“I don’t know how he is interfering. All I know is they’re [both] commenting, but if we are not affected by the commentaries, these have no value,” Pimentel said in Filipino.

“The challenge is for us [senator-judges] not to be affected by the commentaries of other people. We would have to now make our own decision based on the evidence,” he said.

Asked about the propriety of the President continuously attacking Corona and discussing the merits of the case in public, Pimentel said: “If somebody files a motion, then we will take it up. But no one seems to be affected that much…”

Guingona, a member of Aquino’s Liberal Party, said the President’s attacks had a “substantial difference” from the allegation by Corona’s lawyers that the Palace was trying to bribe senators.

Last Sunday, defense lawyers claimed that the offer was P100 million in “soft projects” in exchange for a senator’s vote against the TRO on Corona’s dollar accounts.

But Pimentel said both the defense and the prosecution should be sanctioned. He noted that prosecutors were now under fire for submitting to the Senate purportedly fake documents on Corona’s bank records.

“My attitude now is that both sides should be punished,” Pimentel said.

Tit for tat

In a press conference, Speaker Feliciano Belmonte Jr. said even the Chief Justice had been criticizing the President and the prosecutors.

Belmonte said that the impeachment trial being a political process, even the senators and the defense had become fair game for criticism.

“And, of course, Corona should not be organizing rallies and speeches,” the Speaker said.

House Majority Leader Neptali Gonzales II said there was nothing wrong with anyone discussing issues involving Corona.

Re-posted From Christine O. Avendano And Norman Bordadora of Philippine Daily Inquirer

Sunday, January 8, 2012

A Re-post From Tarra Quismundo of Philippine Daily Inquirer

Let the ‘fun’ begin: Netizens spoof, bash new tourism slogan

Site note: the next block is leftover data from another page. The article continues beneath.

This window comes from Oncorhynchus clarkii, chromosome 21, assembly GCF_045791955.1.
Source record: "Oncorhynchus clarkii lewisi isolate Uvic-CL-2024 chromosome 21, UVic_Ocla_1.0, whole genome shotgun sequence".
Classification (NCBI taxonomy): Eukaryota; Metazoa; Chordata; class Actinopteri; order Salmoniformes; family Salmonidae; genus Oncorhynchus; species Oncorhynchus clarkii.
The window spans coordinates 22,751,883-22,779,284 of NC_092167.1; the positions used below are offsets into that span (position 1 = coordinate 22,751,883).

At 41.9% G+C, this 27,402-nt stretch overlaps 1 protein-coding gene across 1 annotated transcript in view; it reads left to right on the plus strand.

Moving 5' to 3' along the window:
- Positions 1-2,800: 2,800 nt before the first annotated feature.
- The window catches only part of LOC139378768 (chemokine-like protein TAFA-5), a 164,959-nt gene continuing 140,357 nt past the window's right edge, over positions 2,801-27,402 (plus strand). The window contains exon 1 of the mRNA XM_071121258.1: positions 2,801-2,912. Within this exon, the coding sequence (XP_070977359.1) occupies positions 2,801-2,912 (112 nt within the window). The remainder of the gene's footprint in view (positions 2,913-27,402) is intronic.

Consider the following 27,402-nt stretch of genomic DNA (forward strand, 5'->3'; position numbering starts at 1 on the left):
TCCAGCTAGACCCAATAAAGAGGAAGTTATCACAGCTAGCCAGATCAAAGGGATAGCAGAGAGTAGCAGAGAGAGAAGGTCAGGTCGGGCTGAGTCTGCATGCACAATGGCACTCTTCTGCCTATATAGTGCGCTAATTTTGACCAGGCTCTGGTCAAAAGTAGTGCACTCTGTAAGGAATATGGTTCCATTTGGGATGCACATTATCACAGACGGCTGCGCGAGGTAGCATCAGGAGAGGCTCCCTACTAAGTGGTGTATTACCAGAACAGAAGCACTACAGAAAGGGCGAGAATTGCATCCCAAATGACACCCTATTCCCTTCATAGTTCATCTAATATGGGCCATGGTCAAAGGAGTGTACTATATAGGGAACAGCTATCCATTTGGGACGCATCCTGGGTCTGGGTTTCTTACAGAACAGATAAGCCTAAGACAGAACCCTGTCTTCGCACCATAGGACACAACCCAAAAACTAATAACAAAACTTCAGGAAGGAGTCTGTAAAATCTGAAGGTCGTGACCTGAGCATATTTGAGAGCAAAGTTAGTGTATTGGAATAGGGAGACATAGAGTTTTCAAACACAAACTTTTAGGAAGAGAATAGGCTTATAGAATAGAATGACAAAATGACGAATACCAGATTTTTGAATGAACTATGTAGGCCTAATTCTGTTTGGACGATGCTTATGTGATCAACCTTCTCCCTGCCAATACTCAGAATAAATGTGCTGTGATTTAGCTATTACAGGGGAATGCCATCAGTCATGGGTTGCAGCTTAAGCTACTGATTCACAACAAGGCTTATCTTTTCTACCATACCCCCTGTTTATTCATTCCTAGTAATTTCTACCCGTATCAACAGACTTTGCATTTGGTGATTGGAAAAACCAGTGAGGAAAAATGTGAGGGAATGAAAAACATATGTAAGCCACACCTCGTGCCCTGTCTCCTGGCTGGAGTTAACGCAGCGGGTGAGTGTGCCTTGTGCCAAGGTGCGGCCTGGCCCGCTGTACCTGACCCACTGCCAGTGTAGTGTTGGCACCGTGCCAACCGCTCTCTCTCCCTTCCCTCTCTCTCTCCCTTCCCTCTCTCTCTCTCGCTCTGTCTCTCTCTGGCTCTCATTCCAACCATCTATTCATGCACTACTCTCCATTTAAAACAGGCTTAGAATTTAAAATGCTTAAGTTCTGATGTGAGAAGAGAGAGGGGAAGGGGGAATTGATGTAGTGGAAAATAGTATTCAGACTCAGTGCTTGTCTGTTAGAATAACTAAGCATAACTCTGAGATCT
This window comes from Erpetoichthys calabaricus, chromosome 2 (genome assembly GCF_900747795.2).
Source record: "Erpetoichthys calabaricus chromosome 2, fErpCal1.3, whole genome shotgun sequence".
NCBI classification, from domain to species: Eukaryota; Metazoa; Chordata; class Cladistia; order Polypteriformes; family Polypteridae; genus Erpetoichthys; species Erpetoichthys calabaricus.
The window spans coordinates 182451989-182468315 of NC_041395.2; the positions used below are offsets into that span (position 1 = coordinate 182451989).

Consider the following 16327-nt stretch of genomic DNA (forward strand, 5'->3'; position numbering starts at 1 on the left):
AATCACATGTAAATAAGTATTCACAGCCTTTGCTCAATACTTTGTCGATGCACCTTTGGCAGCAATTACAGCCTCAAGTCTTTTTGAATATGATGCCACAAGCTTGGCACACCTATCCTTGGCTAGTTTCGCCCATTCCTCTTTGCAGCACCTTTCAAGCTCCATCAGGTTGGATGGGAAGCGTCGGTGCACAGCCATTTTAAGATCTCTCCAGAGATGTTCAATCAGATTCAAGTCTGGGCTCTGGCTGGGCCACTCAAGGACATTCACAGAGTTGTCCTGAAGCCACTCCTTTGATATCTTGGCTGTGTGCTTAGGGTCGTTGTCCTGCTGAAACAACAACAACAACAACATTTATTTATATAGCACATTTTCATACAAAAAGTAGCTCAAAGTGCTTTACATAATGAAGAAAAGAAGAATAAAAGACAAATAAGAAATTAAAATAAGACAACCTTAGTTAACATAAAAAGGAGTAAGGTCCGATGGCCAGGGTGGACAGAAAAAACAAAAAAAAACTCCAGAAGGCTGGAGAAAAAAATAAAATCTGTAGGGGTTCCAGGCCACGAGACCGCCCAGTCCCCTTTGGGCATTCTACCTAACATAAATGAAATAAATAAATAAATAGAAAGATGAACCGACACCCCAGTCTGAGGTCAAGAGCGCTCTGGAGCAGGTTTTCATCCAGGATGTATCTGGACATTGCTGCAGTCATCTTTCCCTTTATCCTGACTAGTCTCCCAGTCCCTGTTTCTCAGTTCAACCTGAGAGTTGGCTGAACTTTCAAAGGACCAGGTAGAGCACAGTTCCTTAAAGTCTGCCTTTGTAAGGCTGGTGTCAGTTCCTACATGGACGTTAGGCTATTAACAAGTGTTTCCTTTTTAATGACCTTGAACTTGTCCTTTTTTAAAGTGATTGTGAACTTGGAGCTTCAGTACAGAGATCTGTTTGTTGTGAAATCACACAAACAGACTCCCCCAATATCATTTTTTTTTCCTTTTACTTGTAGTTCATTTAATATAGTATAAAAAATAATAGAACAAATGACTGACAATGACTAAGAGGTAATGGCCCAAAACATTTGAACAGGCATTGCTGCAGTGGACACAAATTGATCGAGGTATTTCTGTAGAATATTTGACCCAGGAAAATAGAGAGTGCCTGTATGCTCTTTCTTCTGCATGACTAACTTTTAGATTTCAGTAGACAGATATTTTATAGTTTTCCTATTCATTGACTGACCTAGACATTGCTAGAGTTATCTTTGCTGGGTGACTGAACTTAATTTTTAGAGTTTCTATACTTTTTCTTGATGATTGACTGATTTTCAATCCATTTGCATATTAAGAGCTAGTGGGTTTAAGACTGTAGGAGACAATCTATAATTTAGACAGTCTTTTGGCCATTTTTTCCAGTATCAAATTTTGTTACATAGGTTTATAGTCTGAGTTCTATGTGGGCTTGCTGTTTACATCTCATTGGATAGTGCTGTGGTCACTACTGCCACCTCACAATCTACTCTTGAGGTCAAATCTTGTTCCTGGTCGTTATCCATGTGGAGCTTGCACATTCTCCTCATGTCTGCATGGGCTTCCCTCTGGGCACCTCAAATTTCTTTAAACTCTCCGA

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'MORE FUN' TURNS FUNNY. Filipino humor overwhelms Facebook and other social networking sites as netizens parody the new tourism slogan. But it’s good news for Philippine tourism, says DOT.

Netizens did have fun either defending or (nit)picking apart the country’s newest tourism slogan, “It’s more fun in the Philippines.”

Filipino humor quickly found a new target and went viral over the catchphrase, giving it different spins which may or may not help the cause of Tourism Secretary Ramon Jimenez Jr.

Ideas fresh or farcical quickly sprouted on Facebook and Twitter pages: One user came up with a “poster” showing two men in a sing-along showdown and captioned “Death by ‘My Way’: It’s More Fun…” It was a reference to that joke about the Frank Sinatra classic being the usual fuse of videoke bar violence in these parts.

Another user thought “Watering the Plants” would also be a source of fun worth promoting in the Philippines, posting a photo of a boy urinating against a wall. The image was apparently an expression of disgust over locals relieving themselves in public.

Another mock “fun” poster featured a unique Philippine “water sport,” showing people scampering away from giant, crashing waves on Manila Bay at the height of a storm.

One gave a lighter spin to the notorious traffic jams in Metro Manila, posting a photo of a traffic enforcer dressed as Santa Claus.